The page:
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By Puttanee Kangkun in The Star

In a few weeks, Thailand and Malaysia will again be ranked in the US Trafficking in Persons Report (TIP report) for their efforts in combating human trafficking. Many government’s rightly go to great lengths to avoid the lowest ranking – Tier 3 – as it can invite sanctions and have other punitive ripple effects, such as discouraging foreign investment.

This year’s ranking is as important for these two countries as ever – particularly given that each wants to be seen as a champion in the region on the prevention of human trafficking. A key question remains: with regard to trafficked Rohingya Muslims from Myanmar, has either government done enough?

Human traffickers and complicit government officials have preyed on Rohingya Muslims from Myanmar for many years. In 2015, the United States relegated Thailand to Tier 3 due primarily to the tens of thousands of Rohingya trafficked through the country, while Malaysia was upgraded from Tier 3 to Tier 2 Watch List, a category denoting nations that deserve special scrutiny.

Malaysia remained in Tier 2 Watch List in 2016 before it was moved out of the Watch List in 2017. Last year, Malaysia was downgraded back to Tier 2 Watch List.

Thailand, which was moved up to Tier 2 Watch List in 2016 and 2017 was further upgraded to Tier 2 last year.

The situation for Thailand and Malaysia came to a head in April and May 2015 when authorities discovered death camps and mass graves on both sides of the border. The beginning of the story on the Thai side was in Khao Kaew, where the authorities unearthed more than 30 bodies. From this discovery, Thailand began an investigation that led to the biggest-ever human trafficking case in Thailand.

The first verdict arrived on July 19, 2017 in which 62 out of 103 defendants were convicted. Among those convicted were 16 state officials and security enforcement officers.

Apart from the judicial process, Thailand also established shelters for victims of trafficking and demonstrated efforts to build the capacity of government staff and interpreters to better serve survivors of trafficking. In addition, since 2015, Thailand amended the Anti-Trafficking Act three times (in 2015, 2017, and 2019), expanding on the act of trafficking to include coercion and forced labor as well as confiscation of personal documents. In Malaysia, on May 25, 2015, officials disclosed a discovery of 139 graves and 28 suspected human-trafficking camps in Wang Kelian, Perlis, near the border with Thailand. Unlike in Thailand, Malaysian authorities only prosecuted four people, all of whom were foreigners (from Myanmar, Bangladesh, and Thailand). Perceptions of impunity in Malaysia were understandably the cause of suspicion within Malaysian society and among human rights organisations.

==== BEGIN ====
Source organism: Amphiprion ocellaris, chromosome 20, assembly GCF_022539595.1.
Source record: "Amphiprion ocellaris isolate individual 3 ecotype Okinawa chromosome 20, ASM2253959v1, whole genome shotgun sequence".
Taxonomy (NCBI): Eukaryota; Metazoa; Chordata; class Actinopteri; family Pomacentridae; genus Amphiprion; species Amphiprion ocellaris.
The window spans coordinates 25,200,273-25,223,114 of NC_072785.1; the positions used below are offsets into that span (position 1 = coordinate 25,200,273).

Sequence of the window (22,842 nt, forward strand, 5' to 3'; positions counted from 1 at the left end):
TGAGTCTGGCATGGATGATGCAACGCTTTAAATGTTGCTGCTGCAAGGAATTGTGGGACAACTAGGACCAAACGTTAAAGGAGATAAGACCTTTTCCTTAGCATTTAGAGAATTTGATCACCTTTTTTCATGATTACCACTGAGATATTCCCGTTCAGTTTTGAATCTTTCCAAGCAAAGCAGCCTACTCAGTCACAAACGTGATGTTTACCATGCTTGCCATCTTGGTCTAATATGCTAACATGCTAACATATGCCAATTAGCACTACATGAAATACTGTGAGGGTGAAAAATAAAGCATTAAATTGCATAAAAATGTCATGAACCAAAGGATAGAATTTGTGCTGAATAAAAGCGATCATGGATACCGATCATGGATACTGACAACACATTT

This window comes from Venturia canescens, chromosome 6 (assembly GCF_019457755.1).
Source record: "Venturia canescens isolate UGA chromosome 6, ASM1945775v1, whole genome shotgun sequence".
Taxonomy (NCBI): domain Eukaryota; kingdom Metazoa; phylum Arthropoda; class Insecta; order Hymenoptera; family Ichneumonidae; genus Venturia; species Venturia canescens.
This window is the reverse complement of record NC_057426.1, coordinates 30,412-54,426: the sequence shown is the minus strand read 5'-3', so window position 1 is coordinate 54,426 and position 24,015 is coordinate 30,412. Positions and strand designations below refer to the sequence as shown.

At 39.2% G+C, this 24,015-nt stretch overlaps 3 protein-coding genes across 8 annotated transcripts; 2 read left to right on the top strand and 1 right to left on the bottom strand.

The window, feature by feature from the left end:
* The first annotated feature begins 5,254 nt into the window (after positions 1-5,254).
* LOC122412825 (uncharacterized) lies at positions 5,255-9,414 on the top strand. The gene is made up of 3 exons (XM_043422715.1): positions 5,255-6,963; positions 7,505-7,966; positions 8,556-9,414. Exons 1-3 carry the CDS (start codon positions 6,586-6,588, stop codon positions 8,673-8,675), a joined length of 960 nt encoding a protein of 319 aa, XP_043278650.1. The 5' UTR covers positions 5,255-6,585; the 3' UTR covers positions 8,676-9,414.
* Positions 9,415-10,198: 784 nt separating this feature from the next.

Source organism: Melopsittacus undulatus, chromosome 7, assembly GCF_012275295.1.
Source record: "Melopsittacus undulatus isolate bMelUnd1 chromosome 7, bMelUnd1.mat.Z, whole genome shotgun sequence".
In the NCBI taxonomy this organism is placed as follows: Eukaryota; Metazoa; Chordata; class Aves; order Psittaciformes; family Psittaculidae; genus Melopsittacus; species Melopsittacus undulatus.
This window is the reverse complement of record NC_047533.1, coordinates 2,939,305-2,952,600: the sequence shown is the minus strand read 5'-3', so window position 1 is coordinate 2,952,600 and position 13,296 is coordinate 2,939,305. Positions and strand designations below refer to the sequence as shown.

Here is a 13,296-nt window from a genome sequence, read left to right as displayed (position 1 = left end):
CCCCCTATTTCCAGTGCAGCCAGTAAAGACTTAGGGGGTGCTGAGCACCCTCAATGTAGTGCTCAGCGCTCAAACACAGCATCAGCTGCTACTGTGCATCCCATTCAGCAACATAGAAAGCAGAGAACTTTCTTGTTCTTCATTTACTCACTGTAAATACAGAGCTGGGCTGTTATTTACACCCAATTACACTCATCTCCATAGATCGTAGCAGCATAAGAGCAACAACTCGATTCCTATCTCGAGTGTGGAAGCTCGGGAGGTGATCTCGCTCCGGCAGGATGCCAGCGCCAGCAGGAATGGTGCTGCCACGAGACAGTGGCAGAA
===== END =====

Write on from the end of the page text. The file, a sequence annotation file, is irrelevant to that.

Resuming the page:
In March this year, the Human Rights Commission of Malaysia (Suhakam) and Fortify Rights launched a joint report, Sold Like Fish, based on a multi-year joint investigation into the trafficking of Rohingya from Myanmar and Bangladesh to Malaysia from 2012 to 2015. The report finds that traffickers committed crimes against humanity against Rohingya at sea, in Thailand, and in Malaysia from 2012 to 2015. The report is based on more than 270 interviews with eyewitnesses, survivors, human traffickers, government officials, and others from 2013 to 2019.

The report exposes official complicity in human trafficking in Thailand and points to a cover up in Malaysia. One key finding is that Malaysian authorities destroyed the human-trafficking campsite in Wang Kelian a day after it was discovered, destroying evidence that could have been used in a police investigation. Malaysian authorities also waited four months before ordering a forensic team to exhume bodies. These actions hampered prospects for a meaningful investigation, raising important questions of official complicity.

Earlier this year, the government of Malaysia created a Royal Commission of Inquiry (RCI) into the mass graves and trafficking discovered in Wang Kelian. The RCI is currently holding public hearings, collecting testimony that further indicates official involvement in the trafficking of Rohingya.

There is a lot riding on the RCI’s work. If the commission fails to ensure accountability for the atrocity crimes againts Rohingya and other in Wang Kelian, Malaysia could face a downgrade in the annual TIP report.

And while Thailand held traffickers accountable, there is still significant work to do. Thailand needs to ensure survivors receive prompt and sufficient remedy and compensation.

Lastly, Myanmar’s ongoing attacks against Rohingya Muslims in Rakhine State constitute genocide, according to Fortify Rights, the United Nations, and many others, and these crimes continue to cause significant refugee outflows. For Thailand and Malaysia to fully address the trafficking of Rohingya, cooperation from the government of their country of origin – Myanmar – is crucial.

However, Myanmar’s cooperation is not forthcoming – the government still denies the very existence of Rohingya, let alone protect them. In this context, in which Myanmar continues to pose a threat to international peace and security and remains responsible for genocide, all efforts to ensure justice and accountability should be prioritised. This would include a UN Security Council referral to the International Criminal Court.


This article was originally published in The Star here.

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